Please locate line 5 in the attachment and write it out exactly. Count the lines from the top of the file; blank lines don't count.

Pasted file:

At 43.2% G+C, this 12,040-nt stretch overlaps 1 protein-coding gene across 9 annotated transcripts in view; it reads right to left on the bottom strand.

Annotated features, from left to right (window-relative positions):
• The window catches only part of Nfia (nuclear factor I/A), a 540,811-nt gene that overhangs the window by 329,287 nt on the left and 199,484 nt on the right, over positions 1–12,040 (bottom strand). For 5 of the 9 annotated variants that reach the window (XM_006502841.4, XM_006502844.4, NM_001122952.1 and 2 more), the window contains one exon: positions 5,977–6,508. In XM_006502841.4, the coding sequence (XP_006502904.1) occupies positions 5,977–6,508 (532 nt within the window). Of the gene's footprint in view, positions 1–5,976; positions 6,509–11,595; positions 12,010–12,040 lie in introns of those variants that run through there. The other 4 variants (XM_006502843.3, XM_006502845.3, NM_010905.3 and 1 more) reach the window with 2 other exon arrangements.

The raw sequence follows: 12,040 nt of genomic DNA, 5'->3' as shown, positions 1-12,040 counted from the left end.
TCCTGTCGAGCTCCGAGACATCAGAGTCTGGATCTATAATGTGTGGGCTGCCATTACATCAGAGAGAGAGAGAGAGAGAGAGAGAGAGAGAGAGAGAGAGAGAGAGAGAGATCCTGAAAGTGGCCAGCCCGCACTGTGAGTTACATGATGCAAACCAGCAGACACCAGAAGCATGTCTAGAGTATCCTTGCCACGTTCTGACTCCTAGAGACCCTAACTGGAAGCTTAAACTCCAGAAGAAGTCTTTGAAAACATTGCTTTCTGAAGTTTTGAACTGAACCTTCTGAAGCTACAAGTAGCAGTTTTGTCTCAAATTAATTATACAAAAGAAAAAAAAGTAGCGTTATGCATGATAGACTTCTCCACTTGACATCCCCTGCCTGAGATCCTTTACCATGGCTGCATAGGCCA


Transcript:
TCCTGTCGAGCTCCGAGACATCAGAGTCTGGATCTATAATGTGTGGGCTGCCATTACATCAGAGAGAGAGAGAGAGAGAGAGAGAGAGAGAGAGAGAGAGAGAGAGAGAGATCCTGAAAGTGGCCAGCCCGCACTGTGAGTTACATGATGCAAACCAGCAGACACCAGAAGCATGTCTAGAGTATCCTTGCCACGTTCTGACTCCTAGAGACCCTAACTGGAAGCTTAAACTCCAGAAGAAGTCTTTGAAAACATTGCTTTCTGAAGTTTTGAACTGAACCTTCTGAAGCTACAAGTAGCAGTTTTGTCTCAAATTAATTATACAAAAGAAAAAAAAGTAGCGTTATGCATGATAGACTTCTCCACTTGACATCCCCTGCCTGAGATCCTTTACCATGGCTGCATAGGCCA